And the best thing? You can laugh yourself silly while you predict an early Spring!

Links and Resources

Groundhog’s Day Song – Free Lyric Sheet – https://www.teacherspayteachers.com/Product/Groundhogs-Day-Song-Lyric-Sheet-2357681

Groundhog’s Day Song From Itunes – https://itunes.apple.com/us/album/the-groundhog-song-how-much/id385842751

Groundhog’s Day MYO Pop-Up Puppet Activity from TPT – https://www.teacherspayteachers.com/Product/Groundhogs-Day-Song-and-Pop-Up-Groundhog-Puppet-Activity-484374

little groundhogs

Travel To Mongolia and Discover The Morin Khuur!

It’s wonderful if you can travel with your children to beautiful and exotic places around the world.  But, if you can’t, you can always spend time reading about other countries, discovering their cultures and listening to their unique and beautiful traditional music.

Can you imagine a trip to Mongolia?  Known as the “Land of the Eternal Blue Sky, it’s the birthplace of Ghengis Khan and home to camels and reindeer.  It’s a place of extreme temperatures and equally striking beauty.  It’s theScreen shot 2018-01-17 at 3.45.16 PM birthplace of “throat-singing” and the home of an instrument called morin khuur.

The morin khurr or horsehead fiddle is the national instrument of Mongolia and is often said to symbolize the deep and connected relationship between horses and people in this region of the world.  Similar to the erhu from China, it has only 2 string and is played with a bow.  You can hear it’s unique sound and playing style in this video of a song titled “My Father. My Hero”.

We’ve just created a morin khurr poster and freebie coloring page as part of our “Stringed Instruments of The World” series. You can find a link to them below.  If you’d like to visit other regions of the world through music, you can also check out some of our other music mini-courses below.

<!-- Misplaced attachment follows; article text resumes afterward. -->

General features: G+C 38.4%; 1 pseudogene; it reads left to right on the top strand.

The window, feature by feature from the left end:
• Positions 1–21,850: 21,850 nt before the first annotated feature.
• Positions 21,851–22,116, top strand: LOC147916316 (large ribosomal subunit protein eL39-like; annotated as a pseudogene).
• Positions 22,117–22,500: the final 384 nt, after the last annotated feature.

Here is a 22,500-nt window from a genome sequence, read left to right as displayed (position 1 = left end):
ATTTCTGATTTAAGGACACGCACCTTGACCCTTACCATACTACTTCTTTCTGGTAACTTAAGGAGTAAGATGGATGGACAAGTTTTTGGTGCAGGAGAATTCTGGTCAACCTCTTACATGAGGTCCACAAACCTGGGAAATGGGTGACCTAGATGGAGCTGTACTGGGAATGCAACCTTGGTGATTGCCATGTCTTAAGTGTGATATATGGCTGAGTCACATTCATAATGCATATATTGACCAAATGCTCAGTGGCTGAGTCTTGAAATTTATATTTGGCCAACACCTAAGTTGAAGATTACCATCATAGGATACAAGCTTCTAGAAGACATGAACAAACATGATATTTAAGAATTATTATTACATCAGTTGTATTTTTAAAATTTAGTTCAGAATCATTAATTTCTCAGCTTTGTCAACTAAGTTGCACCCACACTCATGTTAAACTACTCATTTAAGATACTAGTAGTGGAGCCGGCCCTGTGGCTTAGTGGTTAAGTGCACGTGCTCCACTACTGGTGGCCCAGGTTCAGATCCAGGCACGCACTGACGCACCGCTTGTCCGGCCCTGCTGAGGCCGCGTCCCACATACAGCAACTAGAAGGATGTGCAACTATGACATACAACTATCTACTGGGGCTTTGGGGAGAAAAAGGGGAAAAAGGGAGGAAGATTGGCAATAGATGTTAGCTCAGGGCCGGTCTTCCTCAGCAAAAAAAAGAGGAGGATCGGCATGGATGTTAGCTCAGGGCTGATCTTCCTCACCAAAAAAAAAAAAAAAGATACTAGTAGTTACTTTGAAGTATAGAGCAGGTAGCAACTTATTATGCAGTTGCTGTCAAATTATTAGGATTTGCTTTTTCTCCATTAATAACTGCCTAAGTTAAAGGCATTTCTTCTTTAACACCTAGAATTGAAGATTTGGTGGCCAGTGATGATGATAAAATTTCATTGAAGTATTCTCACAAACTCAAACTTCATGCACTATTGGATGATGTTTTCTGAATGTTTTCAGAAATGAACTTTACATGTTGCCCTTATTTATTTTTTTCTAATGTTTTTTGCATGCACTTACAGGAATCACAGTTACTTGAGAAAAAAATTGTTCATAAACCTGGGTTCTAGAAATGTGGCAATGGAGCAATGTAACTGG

Links and Resources

Morin Khuur -Freebie coloring page -  https://www.teacherspayteachers.com/Product/Mongolian-Horsehead-Fiddle-Free-Coloring-Page-3578368

Morin Khuur – poster and coloring page - https://www.teacherspayteachers.com/Product/The-Morin-Khuur-Mongolian-Fiddle-3578353

Visit Australia – Music Mini-Series -  https://www.teacherspayteachers.com/Product/Australian-Aboriginal-Instruments-Music-Mini-Course-2816723

Instruments of India coverVisit India – Music Mini-Series – https://www.teacherspayteachers.com/Product/Instruments-of-India-Mini-Course-2682389

Visit The Andes – E-Book and CD – https://www.teacherspayteachers.com/Product/A-Childs-Life-In-The-Andes-E-Book-Plus-Music-CD-639838

Hispanic Heritage – Music Craft And Coloring Book https://www.teacherspayteachers.com/Product/Celebrate-Hispanic-Heritage-Musical-Craft-And-Coloring-E-Book-1427919

4 Recycled Thanksgiving Music Crafts!

Daria's homemade gongRecycle, Upcycle – Repurpose!

Isn’t it great to find ways to use items that might be a part of your holiday celebration.  Instead of tossing them into the trash, you can turn  them into treasure.   Well, maybe not treasure, but definitely great kids music crafts that can provide hours of fun while you’re relaxing during or after a wonderful celebration.

Here’s our 4 fav holiday craft re-makes.

Turkey Roasting Pan into A Gong

Seriously, is there a better way to get the whole group together than to bang a gong? Let the kids use the extra turkey roasting pan to create this wonderful Chinese-style gong to mark time at your celebration.  Decorate it with your Chinese zodiac animals – the chart of Chinese Zodiac animals is part of this pdf – or just apply pure creativity!

DARIA’s Chinese Gong Freebie on TPThttps://buff.ly/2mTkrU4

Ocean drum completePie Box Ocean Drum

We love this craft. There’s a cool little window built right in so you can see what’s making the sound of the sea in your ocean drum. This simple craft sounds remarkable and is wonderfully relaxing!

DARIA’s Ocean Drum Craft Posthttps://buff.ly/2zZPGCm

Turn Your Coffee Can into An Africa Style Drum

Screen shot 2014-02-06 at 12.05.42 PMWho doesn’t love a hand drum? Here’s a super simple way to turn the empty coffee cans into a child-size hand drum.